When “Once in A Lifetime” debuted on MTV in 1981 it went into heavy rotation in the consciousness of everyone who saw it and became an instant classic. The Talking Heads went from being artsy underground musicians to the coolest of New Wavers. The video highlights all the early VHS video effects: multiple images, squiggly lines, static, washed backgrounds. Even with all this razzle dazzle there is nothing cheesy about the result, it has a timeless hip quality.
The video focuses almost entirely on the choreographed movements of David Byrne, lead singer of Talking Heads, and is a startling piece of performance art. From the moment Byrne appears on the screen in his slim suit, bow tie, and Buddy Holly glasses, like a nerdy Vegas magician — he single-handedly started the “hip to be square” movement — your attention is transfixed by his movements.
He pops up and down, hyperventilating. He is stressed and peculiar, seeming to be suffering from a panic attack or some mania. Perhaps he is symbolically diving into and out of the electric blue green ocean which undulates behind him. He jerks and sweats like an animated puppet or a distressed robot man. Toni Basil is the choreographer of the video, she of the famous Mickey video (Also an actress in Easy Rider. What a career!). In preparation for the video, Byrne studied documentary films at USC and UCLA of people in trances. Basil also showed Byrne films of people with epilepsy to widen his scope.
And you may find yourself living in a shotgun shack
And you may find yourself in another part of the world
And you may find yourself behind the wheel of a large automobile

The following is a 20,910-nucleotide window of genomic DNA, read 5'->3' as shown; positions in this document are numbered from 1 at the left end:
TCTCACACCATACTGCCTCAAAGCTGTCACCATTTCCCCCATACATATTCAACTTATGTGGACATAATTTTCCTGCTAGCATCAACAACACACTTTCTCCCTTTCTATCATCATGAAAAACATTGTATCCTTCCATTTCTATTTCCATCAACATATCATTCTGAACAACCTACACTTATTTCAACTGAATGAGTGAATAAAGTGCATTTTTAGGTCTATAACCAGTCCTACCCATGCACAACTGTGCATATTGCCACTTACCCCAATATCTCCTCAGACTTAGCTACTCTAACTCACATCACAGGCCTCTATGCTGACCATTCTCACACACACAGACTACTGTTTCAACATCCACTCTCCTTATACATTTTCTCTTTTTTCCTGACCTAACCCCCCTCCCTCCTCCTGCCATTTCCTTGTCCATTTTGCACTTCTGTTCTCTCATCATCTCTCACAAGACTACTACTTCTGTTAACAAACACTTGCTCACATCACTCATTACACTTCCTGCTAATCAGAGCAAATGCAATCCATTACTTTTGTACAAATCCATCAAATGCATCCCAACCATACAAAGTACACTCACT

And you may find yourself in a beautiful house, with a beautiful wife
And you may ask yourself
Well…How did I get here?
Byrne spoke to Time Out about writing the lyrics: “Most of the words in ‘Once in a Lifetime’ come from evangelists I recorded off the radio while taking notes and picking up phrases I thought were interesting directions. Maybe I’m fascinated with the middle class because it seems so different from my life, so distant from what I do. I can’t imagine living like that.” An examination of the lyrics reveals an existential subtext about the flow of life and the strangeness of arrivals and happenings. They are quite poetic and fun to ponder.
Letting the days go by
Let the water hold me down
Letting the days go by
Water flowing underground
Same as it ever was…
The funky rhythms and twinkly synth melody of the song are irresistible. All four of the Talking Heads (Byrne, Chris Frantz, Jerry Harrison, Tina Weymouth) and Brian Eno are given writing credit for the song, from the album Remain in Light, their fourth album. The brilliant producer/musician Eno produced the song and is responsible for the way the song fades between different rhythms. But it’s the odd “moves” of David Byrne that really make the video. He mimics people in tribal footage, as though leading an elaborate video prayer ritual. My favorite is when he places his forehead on the ground and then swivels it toward the camera to sing more lyrics. He stumbles backward as if pummeled by unseen forces. Byrne later wears a giant suit in Stop Making Sense, the Jonathan Demme concert movie, further utilizing his unusual movement instincts.
There is a wonderful minimalism to the video. You really focus on the music and on Byrne and his trance-like possession. At the end, Byrne appears briefly in smoke (another classic 80s video meme) and then we see a more normal relaxed version of Byrne wearing a casual shirt, but still singing the lyrics. It is as though through his travails he has achieved enlightenment and clarity.
Here is the true test of the video’s power: 1.) find another adult person 2.) perform a chopping motion along the lower part of your opposite arm. 3.) Most of them will say, “Same as it ever was!”